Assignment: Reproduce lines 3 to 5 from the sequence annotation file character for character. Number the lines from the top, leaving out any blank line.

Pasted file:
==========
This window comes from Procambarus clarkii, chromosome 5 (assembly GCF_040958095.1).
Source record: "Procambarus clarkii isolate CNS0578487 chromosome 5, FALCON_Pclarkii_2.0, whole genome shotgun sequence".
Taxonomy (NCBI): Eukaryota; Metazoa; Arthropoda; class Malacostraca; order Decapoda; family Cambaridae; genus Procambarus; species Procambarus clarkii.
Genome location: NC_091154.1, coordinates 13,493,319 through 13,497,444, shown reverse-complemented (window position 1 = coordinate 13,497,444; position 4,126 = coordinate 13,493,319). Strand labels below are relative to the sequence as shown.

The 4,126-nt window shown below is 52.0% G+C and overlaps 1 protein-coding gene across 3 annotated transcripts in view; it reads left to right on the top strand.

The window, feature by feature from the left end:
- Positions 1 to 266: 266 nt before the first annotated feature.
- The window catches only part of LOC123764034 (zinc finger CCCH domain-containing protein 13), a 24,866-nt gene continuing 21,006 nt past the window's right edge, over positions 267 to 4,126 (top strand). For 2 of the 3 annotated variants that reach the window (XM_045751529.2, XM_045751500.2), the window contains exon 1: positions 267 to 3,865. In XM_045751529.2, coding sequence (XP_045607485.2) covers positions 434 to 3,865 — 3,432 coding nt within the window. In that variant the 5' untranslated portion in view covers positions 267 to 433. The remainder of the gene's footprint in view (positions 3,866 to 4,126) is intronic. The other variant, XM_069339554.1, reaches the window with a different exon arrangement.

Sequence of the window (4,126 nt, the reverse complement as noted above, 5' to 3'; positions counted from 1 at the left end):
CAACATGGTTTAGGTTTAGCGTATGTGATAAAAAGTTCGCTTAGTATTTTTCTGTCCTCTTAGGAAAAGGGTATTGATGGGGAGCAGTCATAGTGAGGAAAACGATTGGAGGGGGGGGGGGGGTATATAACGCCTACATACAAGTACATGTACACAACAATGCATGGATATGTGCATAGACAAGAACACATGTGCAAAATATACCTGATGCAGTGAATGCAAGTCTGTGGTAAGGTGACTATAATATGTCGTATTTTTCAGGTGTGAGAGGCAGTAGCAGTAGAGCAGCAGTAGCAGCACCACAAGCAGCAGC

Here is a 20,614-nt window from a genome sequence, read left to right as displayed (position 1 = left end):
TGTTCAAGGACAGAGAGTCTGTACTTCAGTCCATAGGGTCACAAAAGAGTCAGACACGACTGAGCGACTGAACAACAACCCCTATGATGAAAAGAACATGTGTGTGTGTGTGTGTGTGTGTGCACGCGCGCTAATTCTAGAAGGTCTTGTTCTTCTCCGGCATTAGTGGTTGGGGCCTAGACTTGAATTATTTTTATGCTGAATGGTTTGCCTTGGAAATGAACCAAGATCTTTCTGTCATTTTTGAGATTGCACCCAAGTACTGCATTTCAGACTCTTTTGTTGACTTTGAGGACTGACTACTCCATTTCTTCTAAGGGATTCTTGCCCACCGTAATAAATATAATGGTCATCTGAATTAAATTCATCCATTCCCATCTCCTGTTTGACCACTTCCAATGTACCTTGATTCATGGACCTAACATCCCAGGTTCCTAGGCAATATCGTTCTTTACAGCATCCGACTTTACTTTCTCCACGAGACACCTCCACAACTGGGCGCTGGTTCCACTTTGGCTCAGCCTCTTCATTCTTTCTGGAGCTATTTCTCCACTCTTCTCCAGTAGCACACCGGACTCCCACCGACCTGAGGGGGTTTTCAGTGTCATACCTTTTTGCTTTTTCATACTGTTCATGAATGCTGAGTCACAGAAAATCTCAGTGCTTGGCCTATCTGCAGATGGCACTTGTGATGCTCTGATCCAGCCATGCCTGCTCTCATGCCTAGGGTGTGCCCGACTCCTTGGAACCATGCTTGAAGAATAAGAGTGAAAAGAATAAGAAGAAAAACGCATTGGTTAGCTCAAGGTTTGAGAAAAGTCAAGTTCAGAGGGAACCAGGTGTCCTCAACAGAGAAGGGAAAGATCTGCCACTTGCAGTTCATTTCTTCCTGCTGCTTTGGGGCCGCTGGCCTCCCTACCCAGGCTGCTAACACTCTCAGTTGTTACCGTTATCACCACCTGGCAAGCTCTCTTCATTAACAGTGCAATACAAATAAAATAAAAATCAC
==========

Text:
Taxonomy (NCBI): Eukaryota; Metazoa; Arthropoda; class Malacostraca; order Decapoda; family Cambaridae; genus Procambarus; species Procambarus clarkii.
Genome location: NC_091154.1, coordinates 13,493,319 through 13,497,444, shown reverse-complemented (window position 1 = coordinate 13,497,444; position 4,126 = coordinate 13,493,319). Strand labels below are relative to the sequence as shown.

The 4,126-nt window shown below is 52.0% G+C and overlaps 1 protein-coding gene across 3 annotated transcripts in view; it reads left to right on the top strand.